Financial Conduct Authority  

Fraudster to pay victims 10 per cent of £3m profit

Fraudster to pay victims 10 per cent of £3m profit

Victims of a convicted fraudster will reclaim just under 10 per cent of the £3m he made operating unauthorised investment schemes. 

The Financial Conduct Authority said Mark Barry Starling, who was sentenced to five years in prison last year, spent the rest of the victims' funds "maintaining his comfortable lifestyle".

In a statement today (November 27) the regulator said if Starling failed to pay the confiscation order of £291,070.36 made against him at Southwark Crown Court, he risked spending an additional two and a half years in prison. 

The funds will be used to compensate the 14 victims, including friends and acquaintances of Starling, who invested just under £3m in unauthorised investment schemes operated between 2008 and 2017.

Starling claimed to be running three funds, the Pilot Dax fund, the Shadow Dax fund and the Pilot Eurostoxx fund, and described himself as a "proprietary futures trader".

He traded just £8,000 of the £3m invested with him, on which he made a loss of £2,450, but would sometimes pay money back to his investors on request to sustain the illusion of running a successful investment business.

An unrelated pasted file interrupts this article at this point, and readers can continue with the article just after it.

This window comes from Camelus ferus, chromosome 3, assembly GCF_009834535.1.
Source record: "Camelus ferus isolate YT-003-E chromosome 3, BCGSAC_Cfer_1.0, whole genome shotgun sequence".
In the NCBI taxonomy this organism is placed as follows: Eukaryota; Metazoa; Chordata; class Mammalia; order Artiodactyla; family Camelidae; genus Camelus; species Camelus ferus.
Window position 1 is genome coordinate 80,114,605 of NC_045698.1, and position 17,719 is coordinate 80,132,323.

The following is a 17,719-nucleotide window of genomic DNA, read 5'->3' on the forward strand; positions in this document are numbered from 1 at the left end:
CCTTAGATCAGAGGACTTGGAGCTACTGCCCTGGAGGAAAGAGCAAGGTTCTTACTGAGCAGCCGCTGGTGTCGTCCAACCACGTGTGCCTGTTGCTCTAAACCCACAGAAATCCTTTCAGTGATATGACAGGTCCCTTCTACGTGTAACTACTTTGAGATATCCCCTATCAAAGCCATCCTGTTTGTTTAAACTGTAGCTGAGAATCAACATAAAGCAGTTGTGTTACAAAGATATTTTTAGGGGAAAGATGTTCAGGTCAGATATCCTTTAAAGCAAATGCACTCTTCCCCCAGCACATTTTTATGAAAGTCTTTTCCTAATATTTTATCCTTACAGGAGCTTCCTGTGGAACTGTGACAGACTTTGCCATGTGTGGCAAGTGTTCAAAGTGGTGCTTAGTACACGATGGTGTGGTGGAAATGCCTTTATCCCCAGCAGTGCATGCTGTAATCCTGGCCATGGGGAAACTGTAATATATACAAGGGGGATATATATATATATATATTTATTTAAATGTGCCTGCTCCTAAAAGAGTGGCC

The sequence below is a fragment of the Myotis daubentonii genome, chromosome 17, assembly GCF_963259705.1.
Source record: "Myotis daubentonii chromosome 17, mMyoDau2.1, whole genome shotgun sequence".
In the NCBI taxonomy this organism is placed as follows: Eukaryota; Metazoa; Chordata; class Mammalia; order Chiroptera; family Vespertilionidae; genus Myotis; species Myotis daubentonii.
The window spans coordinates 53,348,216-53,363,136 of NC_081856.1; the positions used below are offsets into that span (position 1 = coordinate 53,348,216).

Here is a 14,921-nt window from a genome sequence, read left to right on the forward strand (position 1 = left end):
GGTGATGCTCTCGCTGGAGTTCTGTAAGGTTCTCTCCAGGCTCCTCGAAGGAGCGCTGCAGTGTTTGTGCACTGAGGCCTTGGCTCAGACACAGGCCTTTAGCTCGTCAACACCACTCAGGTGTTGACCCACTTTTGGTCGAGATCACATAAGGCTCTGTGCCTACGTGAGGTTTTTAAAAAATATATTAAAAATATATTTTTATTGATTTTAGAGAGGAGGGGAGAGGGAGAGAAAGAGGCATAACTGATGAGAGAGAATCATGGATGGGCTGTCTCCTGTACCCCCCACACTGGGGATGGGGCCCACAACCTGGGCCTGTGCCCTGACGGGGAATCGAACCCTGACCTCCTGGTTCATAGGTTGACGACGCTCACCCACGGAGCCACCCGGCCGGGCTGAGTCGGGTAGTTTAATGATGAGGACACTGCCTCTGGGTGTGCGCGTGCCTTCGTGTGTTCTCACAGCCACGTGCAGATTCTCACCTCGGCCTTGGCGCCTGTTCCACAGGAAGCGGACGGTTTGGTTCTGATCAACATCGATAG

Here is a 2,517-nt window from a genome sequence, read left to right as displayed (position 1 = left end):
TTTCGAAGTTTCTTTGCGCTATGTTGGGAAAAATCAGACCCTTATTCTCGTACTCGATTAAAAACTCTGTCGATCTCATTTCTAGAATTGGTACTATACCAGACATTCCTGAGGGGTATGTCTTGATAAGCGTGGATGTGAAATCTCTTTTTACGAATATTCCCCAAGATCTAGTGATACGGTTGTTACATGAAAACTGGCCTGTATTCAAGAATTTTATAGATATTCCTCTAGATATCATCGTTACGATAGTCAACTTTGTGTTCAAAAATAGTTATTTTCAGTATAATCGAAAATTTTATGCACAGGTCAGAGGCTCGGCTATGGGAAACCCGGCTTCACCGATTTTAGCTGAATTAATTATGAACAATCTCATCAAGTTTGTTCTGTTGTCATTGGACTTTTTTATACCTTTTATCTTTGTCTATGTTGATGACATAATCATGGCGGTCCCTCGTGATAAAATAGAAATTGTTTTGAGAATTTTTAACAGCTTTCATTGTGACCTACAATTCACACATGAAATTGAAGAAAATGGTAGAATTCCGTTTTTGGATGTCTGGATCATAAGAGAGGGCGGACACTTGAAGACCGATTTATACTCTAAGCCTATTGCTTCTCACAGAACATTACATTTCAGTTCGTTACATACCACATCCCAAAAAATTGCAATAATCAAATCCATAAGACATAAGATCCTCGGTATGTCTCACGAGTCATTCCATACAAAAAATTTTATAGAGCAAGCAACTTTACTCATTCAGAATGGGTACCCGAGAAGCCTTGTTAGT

But these payments were in fact funded from the investments of other victims. 

Mark Steward, executive director of enforcement and market oversight at the FCA, said: "The FCA will continue to take steps to ensure that proceeds of criminal activity are confiscated from the criminals we prosecute so that victims can be compensated as far as possible."

To cover up his deception and prolong the fraud, Starling resorted to forging documents and correspondence purporting to be from brokerages, and bank statements.

He also registered web domain names and created email addresses in names similar to a legitimate brokerage, and for an entirely fictitious brokerage.

In last year's trial Mr Justice Bartle QC said the forgeries were "sophisticated" and the whole scheme demonstrated the way that Starling had "abused a position of trust". 

rachel.mortimer@ft.com 

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